The number of people in the northwest who considered themselves unemployed shrank in January compared to December, indicates data collected by Statistics Canada and released Feb. 4. (Black Press Media file photo)

The number of people in the northwest who considered themselves unemployed shrank in January compared to December, indicates data collected by Statistics Canada and released Feb. 4. (Black Press Media file photo)

Northwest B.C. jobs data sends mixed signals

Employment dips, but so did number of people who consider themselves unemployed

The number of people in the northwest who considered themselves unemployed shrank in January compared to December, indicates data collected by Statistics Canada and released Feb. 4.

There were just 1,900 people who counted themselves as part of the labour force and looking for work in January compared to 2,800 people in December.

But in a mixed economic signal for the region, total employment did drop over the two months, from 42,900 in December to 42,400 people in January.

That could very well be a reflection of the enhanced lockdown measures enacted by Northern Health and provincial health authorites in the latter stages of 2021 in response to an increase in the COVID case count.

In all, the complete labour workforce, which includes people who consider themselves as part of the labour force whether working or not, fell from 45,600 people in December to 44,300 people in January.

But when the number of people not working is compared to the workforce number, Statistics Canada states the unemployment rate for January was 4.3 per cent, one of the lowest such rates in years.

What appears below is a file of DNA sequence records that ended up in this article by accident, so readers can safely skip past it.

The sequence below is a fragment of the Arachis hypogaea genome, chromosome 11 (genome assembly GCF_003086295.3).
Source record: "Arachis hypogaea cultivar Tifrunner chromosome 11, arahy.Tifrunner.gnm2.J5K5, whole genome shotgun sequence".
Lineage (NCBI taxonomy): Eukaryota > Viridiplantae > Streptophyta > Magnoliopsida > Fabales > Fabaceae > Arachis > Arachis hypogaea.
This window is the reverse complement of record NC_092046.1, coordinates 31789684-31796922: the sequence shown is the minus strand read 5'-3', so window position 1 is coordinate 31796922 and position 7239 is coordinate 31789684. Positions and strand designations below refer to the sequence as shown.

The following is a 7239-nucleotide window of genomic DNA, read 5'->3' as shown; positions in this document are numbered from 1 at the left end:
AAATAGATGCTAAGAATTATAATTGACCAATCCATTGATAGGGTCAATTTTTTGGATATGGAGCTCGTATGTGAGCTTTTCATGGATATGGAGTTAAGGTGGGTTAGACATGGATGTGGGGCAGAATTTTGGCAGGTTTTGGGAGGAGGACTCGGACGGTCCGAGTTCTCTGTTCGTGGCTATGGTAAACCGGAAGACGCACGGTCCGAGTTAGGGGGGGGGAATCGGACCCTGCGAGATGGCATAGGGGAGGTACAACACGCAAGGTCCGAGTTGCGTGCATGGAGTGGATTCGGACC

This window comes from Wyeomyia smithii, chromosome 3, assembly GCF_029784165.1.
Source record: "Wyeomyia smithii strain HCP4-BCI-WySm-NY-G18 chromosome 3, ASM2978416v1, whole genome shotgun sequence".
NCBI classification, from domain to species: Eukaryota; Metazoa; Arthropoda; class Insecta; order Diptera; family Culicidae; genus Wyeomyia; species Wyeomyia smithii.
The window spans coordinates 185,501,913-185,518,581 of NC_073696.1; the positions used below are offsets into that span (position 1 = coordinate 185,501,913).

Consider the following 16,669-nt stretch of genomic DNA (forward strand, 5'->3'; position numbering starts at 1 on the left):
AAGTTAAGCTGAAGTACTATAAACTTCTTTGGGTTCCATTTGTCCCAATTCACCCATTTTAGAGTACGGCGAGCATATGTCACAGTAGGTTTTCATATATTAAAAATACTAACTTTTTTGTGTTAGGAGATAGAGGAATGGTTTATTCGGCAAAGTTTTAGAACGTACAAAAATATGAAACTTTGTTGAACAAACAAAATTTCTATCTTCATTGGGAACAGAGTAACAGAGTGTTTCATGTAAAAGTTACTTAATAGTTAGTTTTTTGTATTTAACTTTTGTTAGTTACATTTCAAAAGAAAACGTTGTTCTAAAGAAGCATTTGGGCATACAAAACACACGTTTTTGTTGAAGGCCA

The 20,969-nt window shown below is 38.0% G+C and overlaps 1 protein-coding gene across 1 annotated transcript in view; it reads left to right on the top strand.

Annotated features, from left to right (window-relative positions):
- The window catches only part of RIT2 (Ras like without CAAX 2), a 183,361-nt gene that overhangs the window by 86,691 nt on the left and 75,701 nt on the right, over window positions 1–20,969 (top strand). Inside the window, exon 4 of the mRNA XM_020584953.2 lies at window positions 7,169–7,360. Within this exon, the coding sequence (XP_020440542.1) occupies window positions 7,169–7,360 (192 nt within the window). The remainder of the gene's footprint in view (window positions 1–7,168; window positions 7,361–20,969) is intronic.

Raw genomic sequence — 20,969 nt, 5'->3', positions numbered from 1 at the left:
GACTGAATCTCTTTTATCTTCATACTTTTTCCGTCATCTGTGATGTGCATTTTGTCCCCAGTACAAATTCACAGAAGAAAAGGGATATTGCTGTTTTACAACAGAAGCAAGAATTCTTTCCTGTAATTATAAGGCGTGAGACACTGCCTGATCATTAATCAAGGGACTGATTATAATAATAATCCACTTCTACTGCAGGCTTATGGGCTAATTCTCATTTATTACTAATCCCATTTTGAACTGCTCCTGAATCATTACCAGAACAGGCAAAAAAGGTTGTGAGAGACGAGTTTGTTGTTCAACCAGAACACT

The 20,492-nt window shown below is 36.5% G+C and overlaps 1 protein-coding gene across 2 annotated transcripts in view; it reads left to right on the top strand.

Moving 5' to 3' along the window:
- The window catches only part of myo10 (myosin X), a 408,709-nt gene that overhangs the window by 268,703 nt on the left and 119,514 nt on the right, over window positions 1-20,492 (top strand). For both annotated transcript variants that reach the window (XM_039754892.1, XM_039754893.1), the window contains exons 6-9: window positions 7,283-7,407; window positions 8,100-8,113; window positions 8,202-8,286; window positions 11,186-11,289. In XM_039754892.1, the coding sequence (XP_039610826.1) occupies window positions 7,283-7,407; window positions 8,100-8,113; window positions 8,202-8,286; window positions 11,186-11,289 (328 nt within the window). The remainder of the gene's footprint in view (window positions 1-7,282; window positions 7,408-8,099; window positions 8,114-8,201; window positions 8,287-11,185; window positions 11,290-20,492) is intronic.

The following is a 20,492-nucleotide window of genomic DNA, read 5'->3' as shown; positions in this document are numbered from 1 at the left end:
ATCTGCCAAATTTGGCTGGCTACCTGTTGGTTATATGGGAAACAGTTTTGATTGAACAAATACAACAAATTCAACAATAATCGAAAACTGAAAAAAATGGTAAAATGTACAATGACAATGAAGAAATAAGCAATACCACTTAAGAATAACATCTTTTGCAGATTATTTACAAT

The information taken by Statistics Canada is based on interviews of people aged 15 and over and is not taken from employment insurance data.

The statistics cited are from information collected from the north coast east to just this side of Vanderhoof.

Provincial jobs minister Ravi Kahlon said B.C.’s overall jobs figure showed resilience in that employment rose by 4,200 jobs.

“For the first time since the pandemic began, B.C.’s unemployment has returned to 5.1 per cent, officially reaching the pre-pandemic level of February 2020. This is the lowest unemployment rate in Canada,” he said.

 

The number of people in the northwest who considered themselves unemployed shrank in January compared to December, indicates data collected by Statistics Canada and released Feb. 4. (Black Press Media file photo)

The number of people in the northwest who considered themselves unemployed shrank in January compared to December, indicates data collected by Statistics Canada and released Feb. 4. (Black Press Media file photo)